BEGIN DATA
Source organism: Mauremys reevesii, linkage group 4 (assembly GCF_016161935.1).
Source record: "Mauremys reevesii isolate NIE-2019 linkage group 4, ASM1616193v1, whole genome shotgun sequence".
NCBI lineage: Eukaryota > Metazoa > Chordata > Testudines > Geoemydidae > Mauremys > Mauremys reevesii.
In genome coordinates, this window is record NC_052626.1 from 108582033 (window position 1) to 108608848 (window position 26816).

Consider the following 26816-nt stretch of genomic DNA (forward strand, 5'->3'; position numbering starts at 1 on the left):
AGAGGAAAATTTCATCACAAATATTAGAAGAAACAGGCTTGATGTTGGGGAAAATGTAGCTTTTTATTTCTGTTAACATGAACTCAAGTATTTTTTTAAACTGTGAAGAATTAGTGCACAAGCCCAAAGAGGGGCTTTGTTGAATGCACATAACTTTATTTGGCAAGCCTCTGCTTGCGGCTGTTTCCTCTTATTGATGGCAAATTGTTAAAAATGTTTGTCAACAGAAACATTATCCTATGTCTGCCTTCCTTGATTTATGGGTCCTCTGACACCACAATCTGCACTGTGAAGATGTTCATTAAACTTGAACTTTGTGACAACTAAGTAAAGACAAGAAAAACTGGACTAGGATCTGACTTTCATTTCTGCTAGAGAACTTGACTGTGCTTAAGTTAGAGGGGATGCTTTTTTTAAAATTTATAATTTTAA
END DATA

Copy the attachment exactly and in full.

Source organism: Mauremys reevesii, linkage group 4 (assembly GCF_016161935.1).
Source record: "Mauremys reevesii isolate NIE-2019 linkage group 4, ASM1616193v1, whole genome shotgun sequence".
NCBI lineage: Eukaryota > Metazoa > Chordata > Testudines > Geoemydidae > Mauremys > Mauremys reevesii.
In genome coordinates, this window is record NC_052626.1 from 108582033 (window position 1) to 108608848 (window position 26816).

Consider the following 26816-nt stretch of genomic DNA (forward strand, 5'->3'; position numbering starts at 1 on the left):
AGAGGAAAATTTCATCACAAATATTAGAAGAAACAGGCTTGATGTTGGGGAAAATGTAGCTTTTTATTTCTGTTAACATGAACTCAAGTATTTTTTTAAACTGTGAAGAATTAGTGCACAAGCCCAAAGAGGGGCTTTGTTGAATGCACATAACTTTATTTGGCAAGCCTCTGCTTGCGGCTGTTTCCTCTTATTGATGGCAAATTGTTAAAAATGTTTGTCAACAGAAACATTATCCTATGTCTGCCTTCCTTGATTTATGGGTCCTCTGACACCACAATCTGCACTGTGAAGATGTTCATTAAACTTGAACTTTGTGACAACTAAGTAAAGACAAGAAAAACTGGACTAGGATCTGACTTTCATTTCTGCTAGAGAACTTGACTGTGCTTAAGTTAGAGGGGATGCTTTTTTTAAAATTTATAATTTTAA